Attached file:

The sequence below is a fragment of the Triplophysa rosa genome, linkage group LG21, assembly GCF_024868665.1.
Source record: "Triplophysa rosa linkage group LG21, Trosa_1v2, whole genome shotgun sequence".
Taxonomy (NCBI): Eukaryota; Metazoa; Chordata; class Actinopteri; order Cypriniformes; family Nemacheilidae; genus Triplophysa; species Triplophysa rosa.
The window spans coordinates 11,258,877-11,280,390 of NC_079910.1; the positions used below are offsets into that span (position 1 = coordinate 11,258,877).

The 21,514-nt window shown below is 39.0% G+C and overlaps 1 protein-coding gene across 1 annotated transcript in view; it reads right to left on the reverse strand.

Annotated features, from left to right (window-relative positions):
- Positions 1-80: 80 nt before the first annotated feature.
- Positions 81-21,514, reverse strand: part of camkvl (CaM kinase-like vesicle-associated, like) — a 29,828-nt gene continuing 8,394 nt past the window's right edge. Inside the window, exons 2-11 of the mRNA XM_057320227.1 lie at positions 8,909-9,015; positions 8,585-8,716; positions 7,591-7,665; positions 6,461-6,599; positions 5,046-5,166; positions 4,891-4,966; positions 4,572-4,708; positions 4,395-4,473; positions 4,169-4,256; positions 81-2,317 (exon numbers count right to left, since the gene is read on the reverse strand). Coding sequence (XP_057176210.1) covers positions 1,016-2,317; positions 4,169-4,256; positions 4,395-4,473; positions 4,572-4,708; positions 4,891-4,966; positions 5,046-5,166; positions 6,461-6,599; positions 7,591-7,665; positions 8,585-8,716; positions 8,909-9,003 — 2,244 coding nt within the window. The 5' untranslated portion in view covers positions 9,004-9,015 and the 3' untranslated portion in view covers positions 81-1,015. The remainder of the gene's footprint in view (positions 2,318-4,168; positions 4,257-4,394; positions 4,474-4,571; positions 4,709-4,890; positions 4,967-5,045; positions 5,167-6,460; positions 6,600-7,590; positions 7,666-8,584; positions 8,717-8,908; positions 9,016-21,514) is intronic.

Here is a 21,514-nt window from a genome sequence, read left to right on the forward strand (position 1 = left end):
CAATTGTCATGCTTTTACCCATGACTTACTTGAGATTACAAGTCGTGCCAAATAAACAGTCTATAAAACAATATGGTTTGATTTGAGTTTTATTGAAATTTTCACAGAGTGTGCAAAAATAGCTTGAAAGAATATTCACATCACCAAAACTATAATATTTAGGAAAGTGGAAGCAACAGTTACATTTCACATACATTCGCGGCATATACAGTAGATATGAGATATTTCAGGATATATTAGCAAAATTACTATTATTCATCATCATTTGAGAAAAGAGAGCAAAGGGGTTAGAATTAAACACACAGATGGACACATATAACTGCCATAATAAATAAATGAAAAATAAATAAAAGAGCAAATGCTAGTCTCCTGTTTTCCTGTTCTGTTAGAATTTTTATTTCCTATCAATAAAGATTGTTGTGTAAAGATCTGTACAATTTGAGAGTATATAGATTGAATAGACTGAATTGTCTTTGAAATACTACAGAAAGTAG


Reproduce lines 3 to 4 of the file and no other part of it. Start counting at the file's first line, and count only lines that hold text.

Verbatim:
Taxonomy (NCBI): Eukaryota; Metazoa; Chordata; class Actinopteri; order Cypriniformes; family Nemacheilidae; genus Triplophysa; species Triplophysa rosa.
The window spans coordinates 11,258,877-11,280,390 of NC_079910.1; the positions used below are offsets into that span (position 1 = coordinate 11,258,877).